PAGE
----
The U.S. Department of Health and Human Services Office for Civil Rights (OCR) reached a settlement for $1,500,000 and entered into a substantial corrective action plan with Athens Orthopedic Clinic (AOC) as a result of AOC’s alleged systemic noncompliance with the Health Insurance Portability and Accountability Act (HIPAA) Privacy and Security Rules. AOC, located in Georgia, provides a wide range of orthopedic services to approximately 138,000 patients a year.
Problems began for AOC in June 2016, when the practice was notified by a journalist that AOC patient records may have been posted for sale on the internet. Shortly thereafter, AOC was contacted by a hacker demanding payment for the stolen patient records. It was later determined that the hacker had accessed AOC’s electronic medical records using a vendor’s credentials on June 14, 2016, and continued to access protected health information (PHI) until July 16, 2016. AOC filed a breach report with OCR on July 29, 2016, revealing that the names, dates of birth, social security numbers, and other PHI of over 200,000 patients had been compromised by this breach.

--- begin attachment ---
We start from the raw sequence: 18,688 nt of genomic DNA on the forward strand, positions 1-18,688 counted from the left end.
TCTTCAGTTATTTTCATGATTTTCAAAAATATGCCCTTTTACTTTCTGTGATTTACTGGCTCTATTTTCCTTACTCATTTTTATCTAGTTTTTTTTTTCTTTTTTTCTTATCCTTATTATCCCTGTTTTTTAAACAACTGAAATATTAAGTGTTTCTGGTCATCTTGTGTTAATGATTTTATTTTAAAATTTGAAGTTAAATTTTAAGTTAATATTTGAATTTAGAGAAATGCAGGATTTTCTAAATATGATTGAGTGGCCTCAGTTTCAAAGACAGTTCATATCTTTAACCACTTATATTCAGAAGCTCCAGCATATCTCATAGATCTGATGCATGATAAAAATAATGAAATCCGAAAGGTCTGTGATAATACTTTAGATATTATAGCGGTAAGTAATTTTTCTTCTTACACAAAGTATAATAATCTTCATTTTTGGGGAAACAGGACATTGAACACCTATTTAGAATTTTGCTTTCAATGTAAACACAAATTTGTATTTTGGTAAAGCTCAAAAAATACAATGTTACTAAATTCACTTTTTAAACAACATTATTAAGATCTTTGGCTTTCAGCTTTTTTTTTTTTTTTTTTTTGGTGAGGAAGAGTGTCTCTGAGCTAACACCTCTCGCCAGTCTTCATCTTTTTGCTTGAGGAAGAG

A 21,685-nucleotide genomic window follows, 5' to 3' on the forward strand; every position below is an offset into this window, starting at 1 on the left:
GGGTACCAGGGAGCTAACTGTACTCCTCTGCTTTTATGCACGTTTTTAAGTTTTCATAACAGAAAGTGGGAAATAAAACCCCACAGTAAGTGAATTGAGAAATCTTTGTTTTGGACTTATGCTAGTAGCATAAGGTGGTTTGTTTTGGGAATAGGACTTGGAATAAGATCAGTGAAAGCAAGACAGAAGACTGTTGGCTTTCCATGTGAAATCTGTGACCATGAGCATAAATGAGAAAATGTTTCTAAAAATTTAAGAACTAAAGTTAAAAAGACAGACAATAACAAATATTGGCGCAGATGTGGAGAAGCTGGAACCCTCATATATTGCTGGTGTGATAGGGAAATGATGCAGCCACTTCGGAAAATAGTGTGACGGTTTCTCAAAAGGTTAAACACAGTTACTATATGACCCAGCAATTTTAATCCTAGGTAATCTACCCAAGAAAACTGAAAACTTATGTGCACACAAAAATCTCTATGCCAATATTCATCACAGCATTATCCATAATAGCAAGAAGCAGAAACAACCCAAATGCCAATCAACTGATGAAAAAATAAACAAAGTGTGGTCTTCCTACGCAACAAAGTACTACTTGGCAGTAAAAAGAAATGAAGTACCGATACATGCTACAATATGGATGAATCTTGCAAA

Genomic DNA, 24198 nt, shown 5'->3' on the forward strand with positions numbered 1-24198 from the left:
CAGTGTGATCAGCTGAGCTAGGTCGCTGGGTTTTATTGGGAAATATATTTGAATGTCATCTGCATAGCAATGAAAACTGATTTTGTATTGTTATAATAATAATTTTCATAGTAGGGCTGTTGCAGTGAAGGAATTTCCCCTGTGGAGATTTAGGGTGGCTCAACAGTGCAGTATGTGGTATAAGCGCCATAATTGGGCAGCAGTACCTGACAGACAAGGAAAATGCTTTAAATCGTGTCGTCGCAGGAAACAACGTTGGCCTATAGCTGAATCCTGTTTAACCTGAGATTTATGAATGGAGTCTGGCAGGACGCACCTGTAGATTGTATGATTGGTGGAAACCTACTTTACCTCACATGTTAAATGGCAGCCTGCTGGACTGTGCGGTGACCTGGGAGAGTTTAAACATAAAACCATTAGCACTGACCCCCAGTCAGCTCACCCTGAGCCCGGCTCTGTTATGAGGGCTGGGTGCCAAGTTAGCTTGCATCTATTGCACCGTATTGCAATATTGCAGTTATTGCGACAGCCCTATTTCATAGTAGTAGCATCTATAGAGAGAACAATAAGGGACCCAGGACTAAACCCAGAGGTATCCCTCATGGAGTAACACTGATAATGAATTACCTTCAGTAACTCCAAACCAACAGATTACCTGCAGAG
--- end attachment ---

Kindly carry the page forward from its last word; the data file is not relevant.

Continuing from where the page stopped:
OCR’s subsequent investigation revealed a longstanding pattern of noncompliance with the HIPAA Privacy and Security Rules by AOC, including the failure to conduct a risk analysis or implement any risk management and audit controls, maintain HIPAA policies and procedures, maintain business associate agreements with various business associates, or provide Privacy Rule training to members of the workforce. According to OCR Director Roger Severino, “Hacking is the number one source of large health care data breaches,” and providers’ failure to comply with the HIPAA Security Rule leaves patient data vulnerable to hackers.
The OCR news release and AOC’s resolution agreement and corrective action plan may be viewed here.